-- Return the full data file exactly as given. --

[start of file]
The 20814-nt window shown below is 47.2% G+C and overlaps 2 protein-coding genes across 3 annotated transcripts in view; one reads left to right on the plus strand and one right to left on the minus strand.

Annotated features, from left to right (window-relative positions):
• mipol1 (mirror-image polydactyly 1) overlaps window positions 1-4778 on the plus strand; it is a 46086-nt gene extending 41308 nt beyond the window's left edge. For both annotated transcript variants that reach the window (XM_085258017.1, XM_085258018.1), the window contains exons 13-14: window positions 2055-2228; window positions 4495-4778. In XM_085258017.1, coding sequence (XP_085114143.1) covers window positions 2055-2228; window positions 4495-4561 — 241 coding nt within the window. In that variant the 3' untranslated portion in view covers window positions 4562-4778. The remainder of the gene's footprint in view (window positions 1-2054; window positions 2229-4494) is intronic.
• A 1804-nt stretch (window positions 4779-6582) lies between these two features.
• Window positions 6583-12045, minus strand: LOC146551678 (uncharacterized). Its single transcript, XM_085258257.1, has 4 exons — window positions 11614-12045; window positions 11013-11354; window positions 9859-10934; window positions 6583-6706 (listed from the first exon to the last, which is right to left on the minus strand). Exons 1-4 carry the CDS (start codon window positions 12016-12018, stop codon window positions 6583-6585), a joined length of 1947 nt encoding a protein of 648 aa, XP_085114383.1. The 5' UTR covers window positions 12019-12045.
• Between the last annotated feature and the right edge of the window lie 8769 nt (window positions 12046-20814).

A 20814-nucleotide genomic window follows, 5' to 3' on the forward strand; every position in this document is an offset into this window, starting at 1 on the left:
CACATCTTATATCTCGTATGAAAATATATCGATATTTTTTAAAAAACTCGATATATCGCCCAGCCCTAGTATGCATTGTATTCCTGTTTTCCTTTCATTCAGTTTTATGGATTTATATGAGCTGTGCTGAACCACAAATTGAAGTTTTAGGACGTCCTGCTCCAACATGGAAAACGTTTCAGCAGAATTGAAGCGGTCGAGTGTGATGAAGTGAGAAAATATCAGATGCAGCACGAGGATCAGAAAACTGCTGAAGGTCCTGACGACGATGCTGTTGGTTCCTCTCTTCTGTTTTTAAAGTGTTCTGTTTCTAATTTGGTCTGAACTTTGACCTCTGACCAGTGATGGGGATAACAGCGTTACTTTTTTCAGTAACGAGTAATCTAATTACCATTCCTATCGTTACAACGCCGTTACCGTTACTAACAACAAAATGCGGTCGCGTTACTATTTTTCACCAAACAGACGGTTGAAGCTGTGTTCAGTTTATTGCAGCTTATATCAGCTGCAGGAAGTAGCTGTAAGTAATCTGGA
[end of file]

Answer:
The 20814-nt window shown below is 47.2% G+C and overlaps 2 protein-coding genes across 3 annotated transcripts in view; one reads left to right on the plus strand and one right to left on the minus strand.

Annotated features, from left to right (window-relative positions):
• mipol1 (mirror-image polydactyly 1) overlaps window positions 1-4778 on the plus strand; it is a 46086-nt gene extending 41308 nt beyond the window's left edge. For both annotated transcript variants that reach the window (XM_085258017.1, XM_085258018.1), the window contains exons 13-14: window positions 2055-2228; window positions 4495-4778. In XM_085258017.1, coding sequence (XP_085114143.1) covers window positions 2055-2228; window positions 4495-4561 — 241 coding nt within the window. In that variant the 3' untranslated portion in view covers window positions 4562-4778. The remainder of the gene's footprint in view (window positions 1-2054; window positions 2229-4494) is intronic.
• A 1804-nt stretch (window positions 4779-6582) lies between these two features.
• Window positions 6583-12045, minus strand: LOC146551678 (uncharacterized). Its single transcript, XM_085258257.1, has 4 exons — window positions 11614-12045; window positions 11013-11354; window positions 9859-10934; window positions 6583-6706 (listed from the first exon to the last, which is right to left on the minus strand). Exons 1-4 carry the CDS (start codon window positions 12016-12018, stop codon window positions 6583-6585), a joined length of 1947 nt encoding a protein of 648 aa, XP_085114383.1. The 5' UTR covers window positions 12019-12045.
• Between the last annotated feature and the right edge of the window lie 8769 nt (window positions 12046-20814).

A 20814-nucleotide genomic window follows, 5' to 3' on the forward strand; every position in this document is an offset into this window, starting at 1 on the left:
CACATCTTATATCTCGTATGAAAATATATCGATATTTTTTAAAAAACTCGATATATCGCCCAGCCCTAGTATGCATTGTATTCCTGTTTTCCTTTCATTCAGTTTTATGGATTTATATGAGCTGTGCTGAACCACAAATTGAAGTTTTAGGACGTCCTGCTCCAACATGGAAAACGTTTCAGCAGAATTGAAGCGGTCGAGTGTGATGAAGTGAGAAAATATCAGATGCAGCACGAGGATCAGAAAACTGCTGAAGGTCCTGACGACGATGCTGTTGGTTCCTCTCTTCTGTTTTTAAAGTGTTCTGTTTCTAATTTGGTCTGAACTTTGACCTCTGACCAGTGATGGGGATAACAGCGTTACTTTTTTCAGTAACGAGTAATCTAATTACCATTCCTATCGTTACAACGCCGTTACCGTTACTAACAACAAAATGCGGTCGCGTTACTATTTTTCACCAAACAGACGGTTGAAGCTGTGTTCAGTTTATTGCAGCTTATATCAGCTGCAGGAAGTAGCTGTAAGTAATCTGGA